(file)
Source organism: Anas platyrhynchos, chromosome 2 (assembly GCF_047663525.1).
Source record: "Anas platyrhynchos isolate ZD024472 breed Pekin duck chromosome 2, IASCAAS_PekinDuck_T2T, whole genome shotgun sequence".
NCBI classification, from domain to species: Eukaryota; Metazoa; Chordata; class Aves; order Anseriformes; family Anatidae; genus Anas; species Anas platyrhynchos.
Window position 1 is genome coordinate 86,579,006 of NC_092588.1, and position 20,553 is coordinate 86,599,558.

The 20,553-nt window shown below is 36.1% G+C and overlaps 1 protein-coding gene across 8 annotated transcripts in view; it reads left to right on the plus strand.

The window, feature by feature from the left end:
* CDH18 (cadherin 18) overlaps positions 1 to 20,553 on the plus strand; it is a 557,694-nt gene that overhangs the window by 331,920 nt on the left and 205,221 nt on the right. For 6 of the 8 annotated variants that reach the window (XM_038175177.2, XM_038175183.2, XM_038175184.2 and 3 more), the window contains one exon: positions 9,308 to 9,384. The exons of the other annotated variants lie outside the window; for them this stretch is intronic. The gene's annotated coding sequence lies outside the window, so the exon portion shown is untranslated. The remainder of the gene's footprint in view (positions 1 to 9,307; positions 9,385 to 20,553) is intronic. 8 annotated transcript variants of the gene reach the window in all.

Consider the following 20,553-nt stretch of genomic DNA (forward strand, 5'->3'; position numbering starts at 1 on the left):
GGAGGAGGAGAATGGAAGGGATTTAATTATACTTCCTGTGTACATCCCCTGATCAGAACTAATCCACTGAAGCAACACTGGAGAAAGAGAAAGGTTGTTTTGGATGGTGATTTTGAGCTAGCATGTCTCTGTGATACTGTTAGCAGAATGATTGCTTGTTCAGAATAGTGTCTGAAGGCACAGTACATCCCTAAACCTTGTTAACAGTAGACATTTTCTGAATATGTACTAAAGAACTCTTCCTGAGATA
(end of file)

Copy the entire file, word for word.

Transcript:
Source organism: Anas platyrhynchos, chromosome 2 (assembly GCF_047663525.1).
Source record: "Anas platyrhynchos isolate ZD024472 breed Pekin duck chromosome 2, IASCAAS_PekinDuck_T2T, whole genome shotgun sequence".
NCBI classification, from domain to species: Eukaryota; Metazoa; Chordata; class Aves; order Anseriformes; family Anatidae; genus Anas; species Anas platyrhynchos.
Window position 1 is genome coordinate 86,579,006 of NC_092588.1, and position 20,553 is coordinate 86,599,558.

The 20,553-nt window shown below is 36.1% G+C and overlaps 1 protein-coding gene across 8 annotated transcripts in view; it reads left to right on the plus strand.

The window, feature by feature from the left end:
* CDH18 (cadherin 18) overlaps positions 1 to 20,553 on the plus strand; it is a 557,694-nt gene that overhangs the window by 331,920 nt on the left and 205,221 nt on the right. For 6 of the 8 annotated variants that reach the window (XM_038175177.2, XM_038175183.2, XM_038175184.2 and 3 more), the window contains one exon: positions 9,308 to 9,384. The exons of the other annotated variants lie outside the window; for them this stretch is intronic. The gene's annotated coding sequence lies outside the window, so the exon portion shown is untranslated. The remainder of the gene's footprint in view (positions 1 to 9,307; positions 9,385 to 20,553) is intronic. 8 annotated transcript variants of the gene reach the window in all.

Consider the following 20,553-nt stretch of genomic DNA (forward strand, 5'->3'; position numbering starts at 1 on the left):
GGAGGAGGAGAATGGAAGGGATTTAATTATACTTCCTGTGTACATCCCCTGATCAGAACTAATCCACTGAAGCAACACTGGAGAAAGAGAAAGGTTGTTTTGGATGGTGATTTTGAGCTAGCATGTCTCTGTGATACTGTTAGCAGAATGATTGCTTGTTCAGAATAGTGTCTGAAGGCACAGTACATCCCTAAACCTTGTTAACAGTAGACATTTTCTGAATATGTACTAAAGAACTCTTCCTGAGATA